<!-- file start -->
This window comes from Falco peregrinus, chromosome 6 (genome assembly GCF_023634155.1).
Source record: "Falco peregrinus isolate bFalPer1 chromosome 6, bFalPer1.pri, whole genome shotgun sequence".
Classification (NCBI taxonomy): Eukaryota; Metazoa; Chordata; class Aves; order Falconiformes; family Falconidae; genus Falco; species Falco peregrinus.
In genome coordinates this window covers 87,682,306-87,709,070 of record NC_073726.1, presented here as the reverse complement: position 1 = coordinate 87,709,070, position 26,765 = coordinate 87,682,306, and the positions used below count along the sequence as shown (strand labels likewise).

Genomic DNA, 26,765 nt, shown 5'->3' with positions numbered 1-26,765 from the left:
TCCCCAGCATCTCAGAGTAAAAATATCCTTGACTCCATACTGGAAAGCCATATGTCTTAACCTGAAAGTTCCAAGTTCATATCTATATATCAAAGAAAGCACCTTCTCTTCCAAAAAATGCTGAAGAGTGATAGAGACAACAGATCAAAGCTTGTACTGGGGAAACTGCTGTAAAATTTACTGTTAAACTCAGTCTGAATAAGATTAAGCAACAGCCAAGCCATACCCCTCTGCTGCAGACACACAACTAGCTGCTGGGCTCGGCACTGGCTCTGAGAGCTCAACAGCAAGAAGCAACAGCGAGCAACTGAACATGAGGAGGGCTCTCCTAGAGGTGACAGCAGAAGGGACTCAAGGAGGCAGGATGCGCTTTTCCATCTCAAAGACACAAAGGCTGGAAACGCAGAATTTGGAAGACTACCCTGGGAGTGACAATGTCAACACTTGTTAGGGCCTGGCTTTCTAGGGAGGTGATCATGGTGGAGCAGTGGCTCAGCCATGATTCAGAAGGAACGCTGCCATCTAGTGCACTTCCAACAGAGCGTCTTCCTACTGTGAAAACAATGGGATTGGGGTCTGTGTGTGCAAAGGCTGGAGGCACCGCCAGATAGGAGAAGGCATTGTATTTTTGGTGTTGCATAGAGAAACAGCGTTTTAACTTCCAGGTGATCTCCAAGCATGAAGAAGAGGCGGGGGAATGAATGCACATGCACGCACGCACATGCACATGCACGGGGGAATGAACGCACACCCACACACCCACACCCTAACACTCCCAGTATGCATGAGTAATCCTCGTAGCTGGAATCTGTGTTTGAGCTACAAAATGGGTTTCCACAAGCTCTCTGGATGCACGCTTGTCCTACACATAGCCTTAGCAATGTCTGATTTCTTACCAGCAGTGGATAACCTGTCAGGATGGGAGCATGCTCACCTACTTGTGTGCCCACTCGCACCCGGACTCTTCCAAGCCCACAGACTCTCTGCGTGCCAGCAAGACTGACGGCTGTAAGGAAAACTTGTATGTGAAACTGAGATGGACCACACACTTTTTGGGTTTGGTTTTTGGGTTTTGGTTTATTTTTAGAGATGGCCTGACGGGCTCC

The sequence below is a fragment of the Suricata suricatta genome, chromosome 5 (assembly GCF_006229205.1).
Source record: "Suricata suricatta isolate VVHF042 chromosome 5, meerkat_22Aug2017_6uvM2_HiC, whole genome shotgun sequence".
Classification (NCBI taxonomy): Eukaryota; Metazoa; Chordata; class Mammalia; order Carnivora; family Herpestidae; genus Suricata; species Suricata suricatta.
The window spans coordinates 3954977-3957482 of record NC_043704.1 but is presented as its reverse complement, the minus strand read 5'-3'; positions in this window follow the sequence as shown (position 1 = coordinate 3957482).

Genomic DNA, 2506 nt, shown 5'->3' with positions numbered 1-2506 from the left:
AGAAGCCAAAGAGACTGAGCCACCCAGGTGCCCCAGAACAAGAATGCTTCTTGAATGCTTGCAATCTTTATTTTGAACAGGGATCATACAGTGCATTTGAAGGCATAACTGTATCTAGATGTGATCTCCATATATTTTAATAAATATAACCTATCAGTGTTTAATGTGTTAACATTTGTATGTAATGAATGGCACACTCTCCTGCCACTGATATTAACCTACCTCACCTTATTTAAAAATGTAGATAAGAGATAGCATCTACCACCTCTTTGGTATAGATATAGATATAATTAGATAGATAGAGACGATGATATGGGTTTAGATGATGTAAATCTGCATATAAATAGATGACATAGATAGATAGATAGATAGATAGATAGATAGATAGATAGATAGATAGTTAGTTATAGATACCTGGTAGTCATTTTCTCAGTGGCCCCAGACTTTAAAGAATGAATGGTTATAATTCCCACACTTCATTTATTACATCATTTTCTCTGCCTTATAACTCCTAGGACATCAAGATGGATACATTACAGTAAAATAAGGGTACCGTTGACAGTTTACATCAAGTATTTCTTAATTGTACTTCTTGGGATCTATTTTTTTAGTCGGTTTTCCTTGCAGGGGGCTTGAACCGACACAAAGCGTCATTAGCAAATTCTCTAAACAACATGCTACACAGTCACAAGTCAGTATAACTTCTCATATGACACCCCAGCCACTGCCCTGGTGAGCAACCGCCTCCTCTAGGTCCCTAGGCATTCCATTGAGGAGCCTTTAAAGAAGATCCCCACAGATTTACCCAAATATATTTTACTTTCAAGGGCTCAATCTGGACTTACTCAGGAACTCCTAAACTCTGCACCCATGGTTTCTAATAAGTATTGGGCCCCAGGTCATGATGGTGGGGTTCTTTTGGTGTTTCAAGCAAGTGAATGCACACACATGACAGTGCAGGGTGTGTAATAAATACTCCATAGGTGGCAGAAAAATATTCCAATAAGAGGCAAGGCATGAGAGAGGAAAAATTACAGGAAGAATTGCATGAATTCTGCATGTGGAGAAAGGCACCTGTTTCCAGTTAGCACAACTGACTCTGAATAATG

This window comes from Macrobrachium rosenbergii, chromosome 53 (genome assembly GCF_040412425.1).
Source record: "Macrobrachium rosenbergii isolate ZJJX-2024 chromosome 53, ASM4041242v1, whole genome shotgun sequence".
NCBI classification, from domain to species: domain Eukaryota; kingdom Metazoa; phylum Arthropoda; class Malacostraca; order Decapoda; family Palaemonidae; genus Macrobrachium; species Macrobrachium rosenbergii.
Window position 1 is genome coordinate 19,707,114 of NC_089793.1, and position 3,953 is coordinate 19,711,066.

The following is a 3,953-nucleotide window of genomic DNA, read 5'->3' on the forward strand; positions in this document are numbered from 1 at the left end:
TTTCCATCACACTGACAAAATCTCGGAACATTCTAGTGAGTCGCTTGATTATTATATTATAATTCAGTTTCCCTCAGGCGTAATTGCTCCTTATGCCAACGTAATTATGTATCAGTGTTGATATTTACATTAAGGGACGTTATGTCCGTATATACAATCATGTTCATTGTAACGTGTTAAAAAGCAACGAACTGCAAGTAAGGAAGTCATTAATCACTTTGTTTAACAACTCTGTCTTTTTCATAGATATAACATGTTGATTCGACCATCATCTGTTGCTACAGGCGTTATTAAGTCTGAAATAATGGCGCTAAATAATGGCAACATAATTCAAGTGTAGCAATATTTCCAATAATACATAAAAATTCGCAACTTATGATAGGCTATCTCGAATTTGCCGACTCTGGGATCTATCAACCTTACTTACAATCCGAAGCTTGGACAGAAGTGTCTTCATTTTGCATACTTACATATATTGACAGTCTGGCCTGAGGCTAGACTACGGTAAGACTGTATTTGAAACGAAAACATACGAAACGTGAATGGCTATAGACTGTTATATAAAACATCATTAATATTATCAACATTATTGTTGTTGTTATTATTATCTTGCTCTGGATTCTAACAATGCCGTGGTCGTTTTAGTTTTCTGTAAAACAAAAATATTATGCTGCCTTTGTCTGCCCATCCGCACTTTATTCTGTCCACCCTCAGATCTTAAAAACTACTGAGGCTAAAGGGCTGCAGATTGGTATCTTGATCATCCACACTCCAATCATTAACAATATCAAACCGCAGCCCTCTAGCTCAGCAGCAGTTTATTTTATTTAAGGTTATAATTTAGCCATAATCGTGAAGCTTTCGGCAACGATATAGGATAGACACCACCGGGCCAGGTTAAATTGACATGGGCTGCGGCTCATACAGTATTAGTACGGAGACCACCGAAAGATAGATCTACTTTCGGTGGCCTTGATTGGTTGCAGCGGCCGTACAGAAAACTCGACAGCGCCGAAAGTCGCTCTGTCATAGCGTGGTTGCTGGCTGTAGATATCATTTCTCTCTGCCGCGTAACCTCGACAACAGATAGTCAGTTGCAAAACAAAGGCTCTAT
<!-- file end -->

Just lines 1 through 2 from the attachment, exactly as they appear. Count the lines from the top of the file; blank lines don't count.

This window comes from Falco peregrinus, chromosome 6 (genome assembly GCF_023634155.1).
Source record: "Falco peregrinus isolate bFalPer1 chromosome 6, bFalPer1.pri, whole genome shotgun sequence".